I think The Huffington Post has outdone itself on the bullshit factor. We now have all-encompassing metawoo. Consider this about the supposed harm that our current methods of teaching science inflict upon the young:
When educators try to inculcate children with the scientific method, the main legacy of traditional science, the outcome is often an educational train wreck. As Jeremy Rifkin, author of The Empathic Civilization, puts it:
[T]he scientific method [is] an approach to learning that has been nearly deified in the centuries following the European Enlightenment. Children are introduced to the scientific method in middle school and informed that it is the only accurate process by which to gather knowledge and learn about the real world around us … The scientific observer is never a participant in the reality he or she observes, but only a voyeur. As for the world he or she observes, it is a cold, uncaring place, devoid of awe, compassion or sense of purpose. Even life itself is made lifeless to better dissect its component parts. We are left with a purely material world, which is quantifiable but without quality … The scientific method is at odds with virtually everything we know about our own nature and the nature of the world. It denies the relational aspect of reality, prohibits participation and makes no room for empathic imagination. Students in effect are asked to become aliens in the world.
In Rifkin’s view, the way science is currently defined and taught is a profound violation of how today’s youngsters — and an increasing number of scientists — see the world.
But there’s nothing wrong with encouraging students’ enthusiasm about the natural world! And we like groovy pedagogy. Nonetheless, a surefire sign that the bullshit is about to come fast and furious is the phrase “an increasing number of scientists.” Onwards (italics mine):
Although he does not use these words, the way kids are taught science these days constitutes a form of child abuse. It involves the forced infliction of a false identity. There is an unfortunate precedent — Native American children who were once forced into white-run schools and forbidden to speak their native tongue or wear native clothing. They were required to become something they were not. Many Native Americans who endured this experience were psychologically scarred. They recall their experiences as a nightmare and speak of them with deep bitterness. Similarly, many young people see themselves as foreigners in the world of science, strangers in a strange land. No wonder they do not fall in love with science and seek it as a career. The separateness, distance, and aloofness required to do science is a repudiation of the relational, embedded, networked way they view their place in the world. They simply are not psychologically geared the way their forebears were for the past 200 years, a fact which many science educators have a hard time accepting.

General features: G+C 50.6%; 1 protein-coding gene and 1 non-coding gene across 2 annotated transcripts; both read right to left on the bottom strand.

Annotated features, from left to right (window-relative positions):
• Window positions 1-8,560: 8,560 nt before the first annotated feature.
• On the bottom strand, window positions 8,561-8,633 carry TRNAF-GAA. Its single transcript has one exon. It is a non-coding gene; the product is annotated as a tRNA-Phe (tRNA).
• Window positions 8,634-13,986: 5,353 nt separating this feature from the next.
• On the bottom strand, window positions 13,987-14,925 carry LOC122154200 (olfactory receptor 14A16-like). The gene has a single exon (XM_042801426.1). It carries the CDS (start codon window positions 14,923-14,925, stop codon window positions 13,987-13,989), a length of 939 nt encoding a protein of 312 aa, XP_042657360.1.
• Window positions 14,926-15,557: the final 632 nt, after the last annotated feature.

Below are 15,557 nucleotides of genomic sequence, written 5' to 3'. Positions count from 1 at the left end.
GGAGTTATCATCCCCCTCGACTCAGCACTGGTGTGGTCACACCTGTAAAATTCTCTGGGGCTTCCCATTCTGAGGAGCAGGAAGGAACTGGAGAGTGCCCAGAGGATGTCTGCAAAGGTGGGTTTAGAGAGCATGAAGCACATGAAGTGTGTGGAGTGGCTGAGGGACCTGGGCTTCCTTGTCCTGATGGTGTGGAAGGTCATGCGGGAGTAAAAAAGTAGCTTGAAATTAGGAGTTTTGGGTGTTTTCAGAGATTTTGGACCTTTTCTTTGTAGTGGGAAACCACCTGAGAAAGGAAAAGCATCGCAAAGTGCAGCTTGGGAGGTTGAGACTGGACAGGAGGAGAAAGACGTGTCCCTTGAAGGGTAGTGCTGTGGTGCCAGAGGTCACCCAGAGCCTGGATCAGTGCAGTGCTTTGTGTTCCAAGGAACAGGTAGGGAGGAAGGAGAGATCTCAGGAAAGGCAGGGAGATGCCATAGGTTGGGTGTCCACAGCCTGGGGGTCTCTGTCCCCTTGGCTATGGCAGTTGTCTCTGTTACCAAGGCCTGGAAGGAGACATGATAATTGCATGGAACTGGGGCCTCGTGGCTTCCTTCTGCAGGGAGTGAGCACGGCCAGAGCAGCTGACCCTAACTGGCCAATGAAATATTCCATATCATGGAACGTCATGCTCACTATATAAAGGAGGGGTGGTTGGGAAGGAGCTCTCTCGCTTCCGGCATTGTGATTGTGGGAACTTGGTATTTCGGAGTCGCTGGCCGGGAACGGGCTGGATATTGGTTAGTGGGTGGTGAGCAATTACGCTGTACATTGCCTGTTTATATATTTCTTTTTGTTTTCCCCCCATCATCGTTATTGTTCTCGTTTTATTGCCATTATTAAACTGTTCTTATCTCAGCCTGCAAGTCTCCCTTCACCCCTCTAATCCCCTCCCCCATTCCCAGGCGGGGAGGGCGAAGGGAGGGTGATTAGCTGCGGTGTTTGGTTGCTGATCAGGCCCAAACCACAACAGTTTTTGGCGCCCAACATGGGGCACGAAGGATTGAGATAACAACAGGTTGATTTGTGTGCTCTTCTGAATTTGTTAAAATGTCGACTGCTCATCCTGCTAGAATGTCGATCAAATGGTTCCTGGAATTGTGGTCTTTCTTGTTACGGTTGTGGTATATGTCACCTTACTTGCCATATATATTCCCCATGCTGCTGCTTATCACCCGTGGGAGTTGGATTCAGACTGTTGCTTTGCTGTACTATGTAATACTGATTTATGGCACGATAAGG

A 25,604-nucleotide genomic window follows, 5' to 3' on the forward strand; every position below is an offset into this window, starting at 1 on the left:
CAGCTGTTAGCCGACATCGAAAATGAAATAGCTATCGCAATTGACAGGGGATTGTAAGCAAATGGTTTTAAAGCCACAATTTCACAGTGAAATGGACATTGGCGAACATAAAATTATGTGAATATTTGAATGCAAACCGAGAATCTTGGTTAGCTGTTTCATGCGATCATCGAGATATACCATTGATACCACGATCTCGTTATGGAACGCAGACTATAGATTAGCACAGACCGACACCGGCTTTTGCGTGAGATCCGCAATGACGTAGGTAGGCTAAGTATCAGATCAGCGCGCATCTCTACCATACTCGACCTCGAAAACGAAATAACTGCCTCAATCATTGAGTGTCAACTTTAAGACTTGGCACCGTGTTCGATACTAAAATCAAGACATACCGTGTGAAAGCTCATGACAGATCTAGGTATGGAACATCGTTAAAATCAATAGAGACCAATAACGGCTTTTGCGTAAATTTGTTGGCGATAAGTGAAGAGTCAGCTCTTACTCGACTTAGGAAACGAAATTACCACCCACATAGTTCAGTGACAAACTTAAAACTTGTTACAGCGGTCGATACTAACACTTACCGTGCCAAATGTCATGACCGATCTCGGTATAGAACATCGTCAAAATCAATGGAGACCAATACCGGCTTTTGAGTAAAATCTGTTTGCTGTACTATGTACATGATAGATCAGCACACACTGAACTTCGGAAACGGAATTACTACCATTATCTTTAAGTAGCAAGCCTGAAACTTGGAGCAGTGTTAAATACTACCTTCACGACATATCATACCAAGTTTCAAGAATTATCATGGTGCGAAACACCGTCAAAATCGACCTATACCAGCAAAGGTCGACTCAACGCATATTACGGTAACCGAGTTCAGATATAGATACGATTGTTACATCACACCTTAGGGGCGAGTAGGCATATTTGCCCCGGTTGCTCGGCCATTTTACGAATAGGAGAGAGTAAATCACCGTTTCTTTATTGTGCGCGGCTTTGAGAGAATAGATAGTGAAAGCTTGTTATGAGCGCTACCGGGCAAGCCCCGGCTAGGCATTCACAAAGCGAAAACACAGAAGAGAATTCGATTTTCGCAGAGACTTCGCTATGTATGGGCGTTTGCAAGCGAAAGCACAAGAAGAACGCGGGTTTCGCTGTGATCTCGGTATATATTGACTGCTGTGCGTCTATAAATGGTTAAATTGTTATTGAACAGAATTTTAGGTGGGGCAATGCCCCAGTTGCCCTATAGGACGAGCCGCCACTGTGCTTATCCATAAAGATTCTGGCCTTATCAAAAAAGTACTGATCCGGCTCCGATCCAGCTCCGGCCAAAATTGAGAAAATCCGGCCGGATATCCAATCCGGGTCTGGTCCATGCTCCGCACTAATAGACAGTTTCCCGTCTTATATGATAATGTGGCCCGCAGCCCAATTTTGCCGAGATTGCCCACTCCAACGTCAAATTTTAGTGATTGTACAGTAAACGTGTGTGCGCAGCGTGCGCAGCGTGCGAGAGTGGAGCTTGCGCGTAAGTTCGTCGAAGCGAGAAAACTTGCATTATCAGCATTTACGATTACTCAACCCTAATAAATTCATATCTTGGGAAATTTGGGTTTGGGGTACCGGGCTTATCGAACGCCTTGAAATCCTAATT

At least the author didn’t refer to science classes as a “Trail of Tears“, because that might have been too subtle. Look, teaching science without referring to the scientific method is like teaching math without referring to proofs. Yes, we need to keep kids enthusiastic about science (Look, shiny pebble!). But after they observe something cool, many of them want to know how said cool thing got that way and how it works. The way we do that is the scientific method. Granted, this is, like, so Hitler, but if we want to teach students science, as opposed to how to collect shiny pebbles, some rigor is involved. Moving along, let’s discuss this:
They [today's children] simply are not psychologically geared the way their forebears were for the past 200 years, a fact which many science educators have a hard time accepting.
While I’m perfectly willing to accept the notion that the Internet can make you stupid, this is idiotic. IQ tests indicate that scores have risen in absolute terms because children are more capable of dealing with abstract problems. To the extent they’re not like their forebears, they actually have an easier time understanding abstract concepts like the scientific method. Again, data makes me Hitler.
The ‘science’ and ‘wellness‘ sections are a disgrace to the good political reporting and columnists that The Huffington Post publishes. But that’s very genocidal of me.